Melissa Holzberg, a junior majoring in political communication, is The Hatchet’s opinions editor.
Like many students at GW, I spent Tuesday night shocked. I was gathered in my residence hall room with a few friends, excited to watch the presidential election results roll in. Like many of us on campus and across the country, I thought I would spend the night of Nov. 8 celebrating the election of the first woman president.
But I was wrong.
At around 1 a.m. when it became clear that Democratic presidential nominee Hillary Clinton’s chances at winning were slim, if not impossible, my friends and I walked to the White House. We couldn’t just watch TV and wait – we needed to do something.
I had waited almost three years at GW to race to the White House on election night. It was a moment I had planned for. I thought I’d jump around with excitement and take pictures with my friends to remember the moment. But when I finally got there on election night, I was scared. I was scared because I heard men threaten to sexually assault women around me. I was scared because I saw people breaking down in tears with fear of what a Donald Trump presidency would bring. And I was scared because when Pennsylvania was called in Trump’s favor, a friend texted me and urged me to leave the area surrounding the White House because she was afraid violence would ensue, given the almost instant emotional reaction of Clinton’s loss coupled with the negative rhetoric of Trump’s campaign.
I, like many of my fellow students, spent most of Tuesday night and Wednesday crying. My roommates and I hugged, and one of my professors decided to have us watch the Clinton’s concession speech rather than continue with class as planned. I didn’t cry because I thought Clinton would be the best president we would ever have. I cried because I thought I knew the country I lived in, and I was proven wrong.
Since the wee hours of Wednesday morning, students on campus have mourned. We’ve cried, and we’ve protested – the things we have the freedom to do if we don’t like how an election turned out. But now, unfortunately, we must move forward. After watching both Secretary Clinton and President Barack Obama’s speeches Wednesday, it was clear that accepting the election’s results and providing a peaceful transition of power is what makes our country unique and what makes it great.
I have about a year and a half left at GW, and in that time I want to learn how so many of us were blindsided by this election’s results. We must come together and learn about the people who elected Trump. It’s OK if we don’t agree or respect their votes, but we must accept them and learn about them. We have to start asking difficult questions. We need to learn why so many people in this country feel left out, why there is so much anger and why people believe Trump is the one who can fix these problems. I intend to learn about the people in this country who elected Trump because we must understand one another.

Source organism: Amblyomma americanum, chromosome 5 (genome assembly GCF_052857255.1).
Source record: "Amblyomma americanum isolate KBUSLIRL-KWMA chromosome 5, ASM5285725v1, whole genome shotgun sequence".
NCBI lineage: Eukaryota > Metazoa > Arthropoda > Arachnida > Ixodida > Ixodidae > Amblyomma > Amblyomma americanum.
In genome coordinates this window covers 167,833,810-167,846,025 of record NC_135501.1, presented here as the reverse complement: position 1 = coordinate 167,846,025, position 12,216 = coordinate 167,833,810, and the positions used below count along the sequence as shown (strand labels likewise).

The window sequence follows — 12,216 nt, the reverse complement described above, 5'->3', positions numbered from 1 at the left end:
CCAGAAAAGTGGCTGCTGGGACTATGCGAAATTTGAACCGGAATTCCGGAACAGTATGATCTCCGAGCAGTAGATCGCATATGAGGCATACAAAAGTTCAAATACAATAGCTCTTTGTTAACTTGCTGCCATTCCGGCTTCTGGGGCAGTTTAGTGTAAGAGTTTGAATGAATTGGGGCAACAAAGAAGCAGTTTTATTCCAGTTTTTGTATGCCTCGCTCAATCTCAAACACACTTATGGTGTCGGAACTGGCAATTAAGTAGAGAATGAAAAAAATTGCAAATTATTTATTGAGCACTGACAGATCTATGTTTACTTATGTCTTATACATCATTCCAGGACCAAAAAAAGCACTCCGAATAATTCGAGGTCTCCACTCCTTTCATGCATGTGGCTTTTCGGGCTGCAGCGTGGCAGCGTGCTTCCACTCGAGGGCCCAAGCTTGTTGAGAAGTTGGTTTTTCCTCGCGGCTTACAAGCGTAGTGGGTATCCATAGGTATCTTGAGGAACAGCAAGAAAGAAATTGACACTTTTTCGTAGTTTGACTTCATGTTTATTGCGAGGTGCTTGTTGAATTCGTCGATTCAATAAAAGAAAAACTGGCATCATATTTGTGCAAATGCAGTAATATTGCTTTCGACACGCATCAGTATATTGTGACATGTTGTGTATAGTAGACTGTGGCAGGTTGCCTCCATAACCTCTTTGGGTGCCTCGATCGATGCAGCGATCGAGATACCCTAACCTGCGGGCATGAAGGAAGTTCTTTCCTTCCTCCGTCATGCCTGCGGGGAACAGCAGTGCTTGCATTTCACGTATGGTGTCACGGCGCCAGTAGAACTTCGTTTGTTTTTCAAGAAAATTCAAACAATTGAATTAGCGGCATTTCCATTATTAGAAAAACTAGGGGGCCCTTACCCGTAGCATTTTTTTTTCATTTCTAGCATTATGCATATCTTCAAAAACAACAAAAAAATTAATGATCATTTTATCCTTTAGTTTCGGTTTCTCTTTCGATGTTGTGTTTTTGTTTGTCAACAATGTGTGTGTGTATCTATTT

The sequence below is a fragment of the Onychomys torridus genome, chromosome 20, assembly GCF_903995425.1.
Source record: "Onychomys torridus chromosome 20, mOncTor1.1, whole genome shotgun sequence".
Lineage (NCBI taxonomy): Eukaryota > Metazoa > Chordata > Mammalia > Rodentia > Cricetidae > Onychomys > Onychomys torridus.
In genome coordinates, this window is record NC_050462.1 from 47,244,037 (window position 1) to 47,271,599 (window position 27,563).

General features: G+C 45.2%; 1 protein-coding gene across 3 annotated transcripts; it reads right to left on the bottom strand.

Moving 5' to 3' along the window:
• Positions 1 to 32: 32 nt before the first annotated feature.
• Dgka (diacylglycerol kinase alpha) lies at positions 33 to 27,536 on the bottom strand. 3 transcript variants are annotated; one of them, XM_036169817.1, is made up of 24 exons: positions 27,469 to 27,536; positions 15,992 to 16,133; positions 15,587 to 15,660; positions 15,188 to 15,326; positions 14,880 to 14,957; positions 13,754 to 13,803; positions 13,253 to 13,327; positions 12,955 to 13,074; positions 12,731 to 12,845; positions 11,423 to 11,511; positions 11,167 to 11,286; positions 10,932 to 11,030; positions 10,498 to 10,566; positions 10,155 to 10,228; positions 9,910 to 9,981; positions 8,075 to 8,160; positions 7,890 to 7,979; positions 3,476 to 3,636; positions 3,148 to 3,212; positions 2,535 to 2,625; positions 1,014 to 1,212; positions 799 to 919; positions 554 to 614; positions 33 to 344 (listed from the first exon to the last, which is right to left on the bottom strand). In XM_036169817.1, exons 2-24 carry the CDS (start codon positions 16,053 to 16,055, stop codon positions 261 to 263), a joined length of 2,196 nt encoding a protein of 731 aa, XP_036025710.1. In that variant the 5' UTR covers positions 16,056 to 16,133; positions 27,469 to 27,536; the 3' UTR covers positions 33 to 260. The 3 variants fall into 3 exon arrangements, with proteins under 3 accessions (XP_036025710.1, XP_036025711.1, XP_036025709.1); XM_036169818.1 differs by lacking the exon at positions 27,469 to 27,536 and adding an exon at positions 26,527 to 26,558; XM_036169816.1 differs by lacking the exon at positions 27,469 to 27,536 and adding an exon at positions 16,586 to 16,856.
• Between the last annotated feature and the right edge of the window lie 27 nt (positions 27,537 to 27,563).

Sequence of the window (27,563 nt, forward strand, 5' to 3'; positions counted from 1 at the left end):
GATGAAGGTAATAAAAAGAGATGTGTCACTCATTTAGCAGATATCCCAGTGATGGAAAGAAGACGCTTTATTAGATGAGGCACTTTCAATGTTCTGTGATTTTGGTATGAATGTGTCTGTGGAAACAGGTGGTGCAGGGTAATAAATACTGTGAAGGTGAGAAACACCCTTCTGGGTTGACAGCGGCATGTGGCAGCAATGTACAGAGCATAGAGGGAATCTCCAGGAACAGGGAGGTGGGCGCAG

It’s time to educate. It’s time that people of every race, ethnicity, political ideology and socioeconomic status have tough conversations about racism in our society, about sexism, about fear and about blame. Unfriending people on Facebook because we don’t agree with their perspective isn’t the answer.
Especially as college students, we should break out of our bubbles and realize that people across the U.S. have different political perspectives. Both Clinton’s and Trump’s supporters should reach out and ask, “Why?” Why did you vote for him or her, why didn’t you think about the consequences of this or that? These conversations can educate us. And that education can bring us together.
You have a place in this country if you identify as a person of color, if you’re an immigrant, if you’re Muslim, if you’re Jewish and if you’re a part of the LGBT community. While many of us have fears based on Trump’s campaign rhetoric, we must also remember that we are the ones to choose our leaders. We decided that Trump would be president, and now we have the power to hold him accountable – especially if our safety seems in jeopardy.
No one knows what the next few months and years will look like. As a young woman who openly supported Clinton, I hope that Trump is a successful president. I also hope that my peers and I are more motivated than ever to engage in the political process and to learn about the perspectives of Americans who don’t appear in our friend groups or on GW’s campus at all.
Want to respond to this piece? Submit a letter to the editor.